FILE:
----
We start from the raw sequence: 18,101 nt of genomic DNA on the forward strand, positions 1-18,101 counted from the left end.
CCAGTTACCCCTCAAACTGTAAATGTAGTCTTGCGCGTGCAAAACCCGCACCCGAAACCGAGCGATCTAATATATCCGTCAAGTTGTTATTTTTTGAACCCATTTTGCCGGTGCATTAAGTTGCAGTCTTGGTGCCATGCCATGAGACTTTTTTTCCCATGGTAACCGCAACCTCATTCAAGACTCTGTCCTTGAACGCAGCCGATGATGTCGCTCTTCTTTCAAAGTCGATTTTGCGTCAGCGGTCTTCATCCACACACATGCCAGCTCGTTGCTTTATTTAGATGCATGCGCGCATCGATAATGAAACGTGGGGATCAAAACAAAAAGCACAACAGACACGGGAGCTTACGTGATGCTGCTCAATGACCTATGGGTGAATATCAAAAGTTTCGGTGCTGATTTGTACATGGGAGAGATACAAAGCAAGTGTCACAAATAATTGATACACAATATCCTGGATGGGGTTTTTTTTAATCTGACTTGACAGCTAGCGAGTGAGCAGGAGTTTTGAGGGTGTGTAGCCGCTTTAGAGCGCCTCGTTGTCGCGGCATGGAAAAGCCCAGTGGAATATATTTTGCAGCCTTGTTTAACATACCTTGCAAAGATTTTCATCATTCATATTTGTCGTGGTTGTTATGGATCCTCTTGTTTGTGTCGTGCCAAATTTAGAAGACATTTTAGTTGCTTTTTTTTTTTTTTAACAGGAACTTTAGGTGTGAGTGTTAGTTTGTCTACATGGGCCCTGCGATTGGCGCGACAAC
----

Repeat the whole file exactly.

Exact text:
We start from the raw sequence: 18,101 nt of genomic DNA on the forward strand, positions 1-18,101 counted from the left end.
CCAGTTACCCCTCAAACTGTAAATGTAGTCTTGCGCGTGCAAAACCCGCACCCGAAACCGAGCGATCTAATATATCCGTCAAGTTGTTATTTTTTGAACCCATTTTGCCGGTGCATTAAGTTGCAGTCTTGGTGCCATGCCATGAGACTTTTTTTCCCATGGTAACCGCAACCTCATTCAAGACTCTGTCCTTGAACGCAGCCGATGATGTCGCTCTTCTTTCAAAGTCGATTTTGCGTCAGCGGTCTTCATCCACACACATGCCAGCTCGTTGCTTTATTTAGATGCATGCGCGCATCGATAATGAAACGTGGGGATCAAAACAAAAAGCACAACAGACACGGGAGCTTACGTGATGCTGCTCAATGACCTATGGGTGAATATCAAAAGTTTCGGTGCTGATTTGTACATGGGAGAGATACAAAGCAAGTGTCACAAATAATTGATACACAATATCCTGGATGGGGTTTTTTTTAATCTGACTTGACAGCTAGCGAGTGAGCAGGAGTTTTGAGGGTGTGTAGCCGCTTTAGAGCGCCTCGTTGTCGCGGCATGGAAAAGCCCAGTGGAATATATTTTGCAGCCTTGTTTAACATACCTTGCAAAGATTTTCATCATTCATATTTGTCGTGGTTGTTATGGATCCTCTTGTTTGTGTCGTGCCAAATTTAGAAGACATTTTAGTTGCTTTTTTTTTTTTTTAACAGGAACTTTAGGTGTGAGTGTTAGTTTGTCTACATGGGCCCTGCGATTGGCGCGACAAC